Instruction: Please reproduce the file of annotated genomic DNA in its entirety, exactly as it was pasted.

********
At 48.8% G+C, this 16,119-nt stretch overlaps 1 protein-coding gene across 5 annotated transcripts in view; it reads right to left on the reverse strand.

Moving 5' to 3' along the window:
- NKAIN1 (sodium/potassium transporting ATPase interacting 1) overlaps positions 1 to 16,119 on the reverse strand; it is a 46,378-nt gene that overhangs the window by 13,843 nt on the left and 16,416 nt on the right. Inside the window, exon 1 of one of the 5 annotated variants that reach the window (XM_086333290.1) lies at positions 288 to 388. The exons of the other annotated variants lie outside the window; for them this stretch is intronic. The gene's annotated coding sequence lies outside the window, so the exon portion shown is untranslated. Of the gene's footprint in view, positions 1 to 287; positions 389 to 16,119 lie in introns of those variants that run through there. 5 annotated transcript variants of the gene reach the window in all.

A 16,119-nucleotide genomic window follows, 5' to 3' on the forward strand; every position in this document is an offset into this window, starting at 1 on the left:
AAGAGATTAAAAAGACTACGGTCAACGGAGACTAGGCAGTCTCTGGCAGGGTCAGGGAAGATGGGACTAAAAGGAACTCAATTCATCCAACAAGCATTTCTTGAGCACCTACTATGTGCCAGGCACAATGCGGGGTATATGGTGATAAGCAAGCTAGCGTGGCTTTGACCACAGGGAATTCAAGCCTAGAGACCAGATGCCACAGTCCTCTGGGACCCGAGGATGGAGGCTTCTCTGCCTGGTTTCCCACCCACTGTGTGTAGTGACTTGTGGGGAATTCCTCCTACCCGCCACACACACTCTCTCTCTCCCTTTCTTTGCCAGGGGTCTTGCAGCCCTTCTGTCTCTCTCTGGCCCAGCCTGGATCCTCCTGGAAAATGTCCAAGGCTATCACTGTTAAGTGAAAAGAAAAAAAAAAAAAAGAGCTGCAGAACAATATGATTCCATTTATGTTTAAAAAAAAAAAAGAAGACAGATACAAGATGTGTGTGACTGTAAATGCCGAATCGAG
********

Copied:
At 48.8% G+C, this 16,119-nt stretch overlaps 1 protein-coding gene across 5 annotated transcripts in view; it reads right to left on the reverse strand.

Moving 5' to 3' along the window:
- NKAIN1 (sodium/potassium transporting ATPase interacting 1) overlaps positions 1 to 16,119 on the reverse strand; it is a 46,378-nt gene that overhangs the window by 13,843 nt on the left and 16,416 nt on the right. Inside the window, exon 1 of one of the 5 annotated variants that reach the window (XM_086333290.1) lies at positions 288 to 388. The exons of the other annotated variants lie outside the window; for them this stretch is intronic. The gene's annotated coding sequence lies outside the window, so the exon portion shown is untranslated. Of the gene's footprint in view, positions 1 to 287; positions 389 to 16,119 lie in introns of those variants that run through there. 5 annotated transcript variants of the gene reach the window in all.

A 16,119-nucleotide genomic window follows, 5' to 3' on the forward strand; every position in this document is an offset into this window, starting at 1 on the left:
AAGAGATTAAAAAGACTACGGTCAACGGAGACTAGGCAGTCTCTGGCAGGGTCAGGGAAGATGGGACTAAAAGGAACTCAATTCATCCAACAAGCATTTCTTGAGCACCTACTATGTGCCAGGCACAATGCGGGGTATATGGTGATAAGCAAGCTAGCGTGGCTTTGACCACAGGGAATTCAAGCCTAGAGACCAGATGCCACAGTCCTCTGGGACCCGAGGATGGAGGCTTCTCTGCCTGGTTTCCCACCCACTGTGTGTAGTGACTTGTGGGGAATTCCTCCTACCCGCCACACACACTCTCTCTCTCCCTTTCTTTGCCAGGGGTCTTGCAGCCCTTCTGTCTCTCTCTGGCCCAGCCTGGATCCTCCTGGAAAATGTCCAAGGCTATCACTGTTAAGTGAAAAGAAAAAAAAAAAAAAGAGCTGCAGAACAATATGATTCCATTTATGTTTAAAAAAAAAAAAGAAGACAGATACAAGATGTGTGTGACTGTAAATGCCGAATCGAG